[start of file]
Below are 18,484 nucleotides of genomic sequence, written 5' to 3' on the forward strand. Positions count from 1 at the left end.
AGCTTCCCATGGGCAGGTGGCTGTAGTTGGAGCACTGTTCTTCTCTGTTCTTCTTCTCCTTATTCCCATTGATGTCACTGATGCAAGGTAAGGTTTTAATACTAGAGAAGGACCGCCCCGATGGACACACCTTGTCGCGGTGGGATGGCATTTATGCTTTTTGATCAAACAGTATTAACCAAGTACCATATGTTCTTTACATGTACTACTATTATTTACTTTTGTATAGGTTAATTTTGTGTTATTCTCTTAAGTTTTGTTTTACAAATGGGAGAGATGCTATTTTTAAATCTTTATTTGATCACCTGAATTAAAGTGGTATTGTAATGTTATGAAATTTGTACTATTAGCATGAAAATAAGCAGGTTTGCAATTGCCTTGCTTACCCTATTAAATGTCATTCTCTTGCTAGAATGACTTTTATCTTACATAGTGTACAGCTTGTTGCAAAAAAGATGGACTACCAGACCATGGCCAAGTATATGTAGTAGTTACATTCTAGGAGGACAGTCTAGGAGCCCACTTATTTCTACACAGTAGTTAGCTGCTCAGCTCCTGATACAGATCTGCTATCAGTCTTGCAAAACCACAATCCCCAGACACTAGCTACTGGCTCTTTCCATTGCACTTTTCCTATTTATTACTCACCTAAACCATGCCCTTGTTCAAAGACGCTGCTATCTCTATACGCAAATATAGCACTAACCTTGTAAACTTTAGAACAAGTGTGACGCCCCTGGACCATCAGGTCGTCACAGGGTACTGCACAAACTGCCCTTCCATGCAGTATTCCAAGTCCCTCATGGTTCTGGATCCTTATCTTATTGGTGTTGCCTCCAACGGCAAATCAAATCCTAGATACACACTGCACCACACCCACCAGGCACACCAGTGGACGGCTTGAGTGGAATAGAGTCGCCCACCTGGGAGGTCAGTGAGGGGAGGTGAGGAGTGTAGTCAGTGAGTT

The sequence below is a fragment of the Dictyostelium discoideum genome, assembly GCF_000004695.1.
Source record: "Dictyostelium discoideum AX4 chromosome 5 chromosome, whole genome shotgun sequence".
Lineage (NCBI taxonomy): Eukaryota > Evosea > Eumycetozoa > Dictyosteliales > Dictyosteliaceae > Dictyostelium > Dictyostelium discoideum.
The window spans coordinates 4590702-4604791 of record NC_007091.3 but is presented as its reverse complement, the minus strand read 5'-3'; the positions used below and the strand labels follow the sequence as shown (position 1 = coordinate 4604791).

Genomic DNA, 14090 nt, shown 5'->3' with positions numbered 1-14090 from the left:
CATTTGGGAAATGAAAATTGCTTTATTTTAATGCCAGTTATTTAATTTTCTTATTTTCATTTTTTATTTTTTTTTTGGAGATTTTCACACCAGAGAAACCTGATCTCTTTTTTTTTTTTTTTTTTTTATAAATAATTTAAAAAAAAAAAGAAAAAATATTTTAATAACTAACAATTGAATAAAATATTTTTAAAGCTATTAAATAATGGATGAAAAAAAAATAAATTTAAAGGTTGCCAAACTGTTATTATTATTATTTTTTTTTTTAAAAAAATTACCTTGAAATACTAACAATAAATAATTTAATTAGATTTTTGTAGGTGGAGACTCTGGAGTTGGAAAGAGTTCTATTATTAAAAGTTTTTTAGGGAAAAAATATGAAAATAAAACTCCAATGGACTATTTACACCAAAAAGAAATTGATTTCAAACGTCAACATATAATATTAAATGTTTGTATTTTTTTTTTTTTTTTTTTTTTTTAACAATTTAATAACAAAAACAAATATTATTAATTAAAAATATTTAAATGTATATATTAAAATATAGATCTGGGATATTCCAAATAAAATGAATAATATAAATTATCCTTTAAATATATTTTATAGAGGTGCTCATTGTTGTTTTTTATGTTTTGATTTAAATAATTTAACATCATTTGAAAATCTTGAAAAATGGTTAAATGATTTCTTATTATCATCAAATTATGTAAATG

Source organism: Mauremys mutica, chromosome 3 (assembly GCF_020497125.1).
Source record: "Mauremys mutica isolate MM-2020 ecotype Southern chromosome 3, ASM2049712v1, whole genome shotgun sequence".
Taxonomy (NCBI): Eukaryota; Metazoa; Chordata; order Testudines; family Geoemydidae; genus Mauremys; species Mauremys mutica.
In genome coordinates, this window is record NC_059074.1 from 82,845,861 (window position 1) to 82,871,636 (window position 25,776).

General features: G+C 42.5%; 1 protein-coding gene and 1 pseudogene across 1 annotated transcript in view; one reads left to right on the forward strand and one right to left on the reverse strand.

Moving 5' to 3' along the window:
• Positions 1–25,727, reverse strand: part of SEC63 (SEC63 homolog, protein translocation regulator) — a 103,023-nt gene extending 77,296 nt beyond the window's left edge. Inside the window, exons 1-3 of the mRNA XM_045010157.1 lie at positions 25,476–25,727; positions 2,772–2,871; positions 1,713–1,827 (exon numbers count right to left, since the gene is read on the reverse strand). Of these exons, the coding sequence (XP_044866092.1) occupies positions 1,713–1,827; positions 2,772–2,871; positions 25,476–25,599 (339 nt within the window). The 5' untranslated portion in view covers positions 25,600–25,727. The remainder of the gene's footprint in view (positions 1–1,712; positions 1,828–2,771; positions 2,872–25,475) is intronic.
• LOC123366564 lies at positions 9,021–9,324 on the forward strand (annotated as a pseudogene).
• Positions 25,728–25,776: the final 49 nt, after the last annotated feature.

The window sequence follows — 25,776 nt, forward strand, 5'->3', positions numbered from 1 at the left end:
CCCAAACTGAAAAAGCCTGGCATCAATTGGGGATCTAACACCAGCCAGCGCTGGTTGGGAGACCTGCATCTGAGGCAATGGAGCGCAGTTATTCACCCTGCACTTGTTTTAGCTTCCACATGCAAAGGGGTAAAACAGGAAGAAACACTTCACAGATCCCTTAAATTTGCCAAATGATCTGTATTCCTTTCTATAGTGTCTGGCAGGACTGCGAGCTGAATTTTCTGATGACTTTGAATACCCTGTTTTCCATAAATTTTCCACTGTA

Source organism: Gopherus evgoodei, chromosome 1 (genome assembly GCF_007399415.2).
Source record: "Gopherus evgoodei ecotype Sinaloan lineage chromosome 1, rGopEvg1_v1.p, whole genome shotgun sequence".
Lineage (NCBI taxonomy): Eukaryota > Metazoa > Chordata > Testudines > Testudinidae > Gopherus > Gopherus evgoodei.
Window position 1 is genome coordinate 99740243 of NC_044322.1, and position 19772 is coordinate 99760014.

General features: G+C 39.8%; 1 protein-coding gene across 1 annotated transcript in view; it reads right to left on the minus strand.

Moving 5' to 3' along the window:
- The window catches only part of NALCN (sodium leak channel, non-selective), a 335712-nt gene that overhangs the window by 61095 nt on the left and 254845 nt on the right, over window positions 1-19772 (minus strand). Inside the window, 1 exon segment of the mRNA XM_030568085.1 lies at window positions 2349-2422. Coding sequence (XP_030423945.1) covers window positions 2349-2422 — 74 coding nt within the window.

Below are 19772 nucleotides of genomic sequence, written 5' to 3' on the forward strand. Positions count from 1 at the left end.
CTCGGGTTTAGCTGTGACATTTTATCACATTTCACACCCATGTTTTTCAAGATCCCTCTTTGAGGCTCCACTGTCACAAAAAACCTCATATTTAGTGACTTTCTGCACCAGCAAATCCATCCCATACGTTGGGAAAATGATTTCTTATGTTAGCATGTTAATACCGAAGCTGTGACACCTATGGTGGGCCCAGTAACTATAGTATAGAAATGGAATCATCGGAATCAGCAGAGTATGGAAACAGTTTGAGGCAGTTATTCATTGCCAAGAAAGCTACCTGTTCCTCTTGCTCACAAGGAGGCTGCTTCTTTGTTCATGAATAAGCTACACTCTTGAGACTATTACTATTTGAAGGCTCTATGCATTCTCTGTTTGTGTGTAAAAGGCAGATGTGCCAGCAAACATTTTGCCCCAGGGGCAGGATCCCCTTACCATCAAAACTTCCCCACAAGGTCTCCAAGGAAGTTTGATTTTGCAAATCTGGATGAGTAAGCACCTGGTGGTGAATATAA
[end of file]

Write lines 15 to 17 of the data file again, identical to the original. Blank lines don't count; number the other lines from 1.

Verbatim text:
• Positions 1–25,727, reverse strand: part of SEC63 (SEC63 homolog, protein translocation regulator) — a 103,023-nt gene extending 77,296 nt beyond the window's left edge. Inside the window, exons 1-3 of the mRNA XM_045010157.1 lie at positions 25,476–25,727; positions 2,772–2,871; positions 1,713–1,827 (exon numbers count right to left, since the gene is read on the reverse strand). Of these exons, the coding sequence (XP_044866092.1) occupies positions 1,713–1,827; positions 2,772–2,871; positions 25,476–25,599 (339 nt within the window). The 5' untranslated portion in view covers positions 25,600–25,727. The remainder of the gene's footprint in view (positions 1–1,712; positions 1,828–2,771; positions 2,872–25,475) is intronic.
• LOC123366564 lies at positions 9,021–9,324 on the forward strand (annotated as a pseudogene).
• Positions 25,728–25,776: the final 49 nt, after the last annotated feature.